Building Brain Cells

Building Brain Cells

Commit to lifelong learning for a healthy brain.

Recently scientists have been studying how the neural network of the brain forms. Throughout life this vast network continues to expand, adapt, and learn.

One of the most exciting latest discoveries in this field is evidence that brain cells continue to grow and connect with each other in complex ways throughout our entire lives. Our brains have the capacity to continually “grow” and create new learning pathways. These findings show that the human brain is able to constantly rewire itself. Even in old age, our brain can continue to grow and improve by building new neurons, proving that the brain can, and does, change at any age.

Research at Case Western Reserve University has research demonstrating how older brains can have an advantage over younger ones when it comes to learning. In some instances, more highly developed neurons respond better to intellectual enrichment than less developed ones do.

Throughout life, your neural networks reorganize and fortify themselves in response to new stimuli and learning experiences. As we age, mental stimulation improves brain function and actually protects against cognitive decline.

Neurologists from University Hospital’s Memory and Cognition Center reinforce that mental activity is an important way to develop a stronger, healthier brain through the building of Brain Reserve.

Brain Reserve relates to the brain’s ability to physically reorganize itself in response to the demands placed upon it. A brain with a strong reserve is one that has formed many cellular connections and is rich in brain cell density. A strong reserve is generally believed to have the ability to delay the onset of mental deterioration, such as Dementia and Alzheimer’s Disease.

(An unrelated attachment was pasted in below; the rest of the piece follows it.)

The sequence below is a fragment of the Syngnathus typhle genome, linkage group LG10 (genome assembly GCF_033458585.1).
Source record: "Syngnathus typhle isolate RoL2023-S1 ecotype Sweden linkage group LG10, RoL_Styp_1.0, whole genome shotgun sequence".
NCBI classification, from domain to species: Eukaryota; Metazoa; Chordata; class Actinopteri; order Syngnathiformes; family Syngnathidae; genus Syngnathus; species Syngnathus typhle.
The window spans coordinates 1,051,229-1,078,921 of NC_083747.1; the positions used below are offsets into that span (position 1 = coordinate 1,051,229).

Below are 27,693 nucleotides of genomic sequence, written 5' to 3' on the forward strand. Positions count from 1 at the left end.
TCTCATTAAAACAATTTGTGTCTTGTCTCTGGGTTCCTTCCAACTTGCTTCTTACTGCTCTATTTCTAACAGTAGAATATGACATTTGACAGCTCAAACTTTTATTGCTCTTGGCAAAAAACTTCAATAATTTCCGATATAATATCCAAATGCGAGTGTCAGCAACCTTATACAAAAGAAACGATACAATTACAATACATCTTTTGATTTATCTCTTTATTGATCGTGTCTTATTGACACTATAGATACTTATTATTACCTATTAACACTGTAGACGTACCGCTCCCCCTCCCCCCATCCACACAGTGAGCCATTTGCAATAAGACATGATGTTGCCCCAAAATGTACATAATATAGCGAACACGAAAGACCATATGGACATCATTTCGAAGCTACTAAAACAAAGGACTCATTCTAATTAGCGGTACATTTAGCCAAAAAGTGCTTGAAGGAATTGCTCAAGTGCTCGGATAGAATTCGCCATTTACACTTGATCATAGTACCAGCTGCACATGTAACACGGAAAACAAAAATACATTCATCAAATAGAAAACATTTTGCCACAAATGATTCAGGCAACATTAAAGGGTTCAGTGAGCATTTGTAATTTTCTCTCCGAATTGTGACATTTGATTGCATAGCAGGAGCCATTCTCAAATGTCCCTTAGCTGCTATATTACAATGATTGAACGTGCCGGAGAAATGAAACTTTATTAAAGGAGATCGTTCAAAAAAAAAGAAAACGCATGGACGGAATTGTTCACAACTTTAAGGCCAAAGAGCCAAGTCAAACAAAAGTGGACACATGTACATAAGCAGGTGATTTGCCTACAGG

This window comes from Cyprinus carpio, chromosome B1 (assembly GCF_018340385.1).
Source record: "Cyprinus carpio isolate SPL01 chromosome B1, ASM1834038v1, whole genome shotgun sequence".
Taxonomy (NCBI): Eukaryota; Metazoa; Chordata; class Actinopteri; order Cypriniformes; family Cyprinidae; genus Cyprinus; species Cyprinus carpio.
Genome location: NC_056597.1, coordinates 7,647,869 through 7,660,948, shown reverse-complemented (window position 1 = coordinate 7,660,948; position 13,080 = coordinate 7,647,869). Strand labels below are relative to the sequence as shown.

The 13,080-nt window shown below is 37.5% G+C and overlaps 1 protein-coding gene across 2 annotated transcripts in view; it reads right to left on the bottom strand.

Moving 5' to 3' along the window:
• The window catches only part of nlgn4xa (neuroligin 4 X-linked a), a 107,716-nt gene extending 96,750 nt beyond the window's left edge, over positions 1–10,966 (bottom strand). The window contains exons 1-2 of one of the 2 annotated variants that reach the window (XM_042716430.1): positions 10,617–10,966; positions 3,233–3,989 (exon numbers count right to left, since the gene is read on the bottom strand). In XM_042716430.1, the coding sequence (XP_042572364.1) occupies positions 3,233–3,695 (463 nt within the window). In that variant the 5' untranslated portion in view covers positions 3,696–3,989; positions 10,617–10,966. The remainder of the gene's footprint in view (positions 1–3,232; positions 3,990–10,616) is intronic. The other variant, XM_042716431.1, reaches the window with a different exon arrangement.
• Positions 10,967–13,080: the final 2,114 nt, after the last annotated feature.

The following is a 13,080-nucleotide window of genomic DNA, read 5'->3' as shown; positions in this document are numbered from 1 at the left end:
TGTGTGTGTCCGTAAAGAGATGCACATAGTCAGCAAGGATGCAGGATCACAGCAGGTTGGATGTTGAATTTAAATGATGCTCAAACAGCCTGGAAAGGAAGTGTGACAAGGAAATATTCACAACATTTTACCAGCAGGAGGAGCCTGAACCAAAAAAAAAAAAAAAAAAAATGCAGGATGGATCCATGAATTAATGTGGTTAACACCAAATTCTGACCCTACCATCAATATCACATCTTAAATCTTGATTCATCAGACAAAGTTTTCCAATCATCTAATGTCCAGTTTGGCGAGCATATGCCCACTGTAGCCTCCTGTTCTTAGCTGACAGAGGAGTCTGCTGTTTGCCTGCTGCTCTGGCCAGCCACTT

Simply put, neurodegenerative diseases must work longer and harder to manifest in a brain that has built up strong reserve. At any point in your life, you can build these connections with a regular, balanced routine of mental stimulation.

Learning about Art History provides the right

combination to build healthy brain cells.

Current data from the Cleveland Clinic Center for Brain Health suggests that participation in the right combination of activities centered around cognitive learning, combined with emotional connection – which drives our attention, learning, meaning and memory – may actually lower the risk of mental deterioration by building up specific brain cells that are unique in their ability to reinforce and fortify neuronal reserves. The more connections you make – the more neuronal reserves you will have.

This kind of intellectual stimulation helps our brain to manufacture its own nutrients that strengthen, preserve, and grow brain cells. By activating underused nerve pathways and connections, and strengthening neural connections in venerable brain areas, you can actually help to achieve a fit and flexible mind at any age.

Building cognitive reserves is a lifelong process.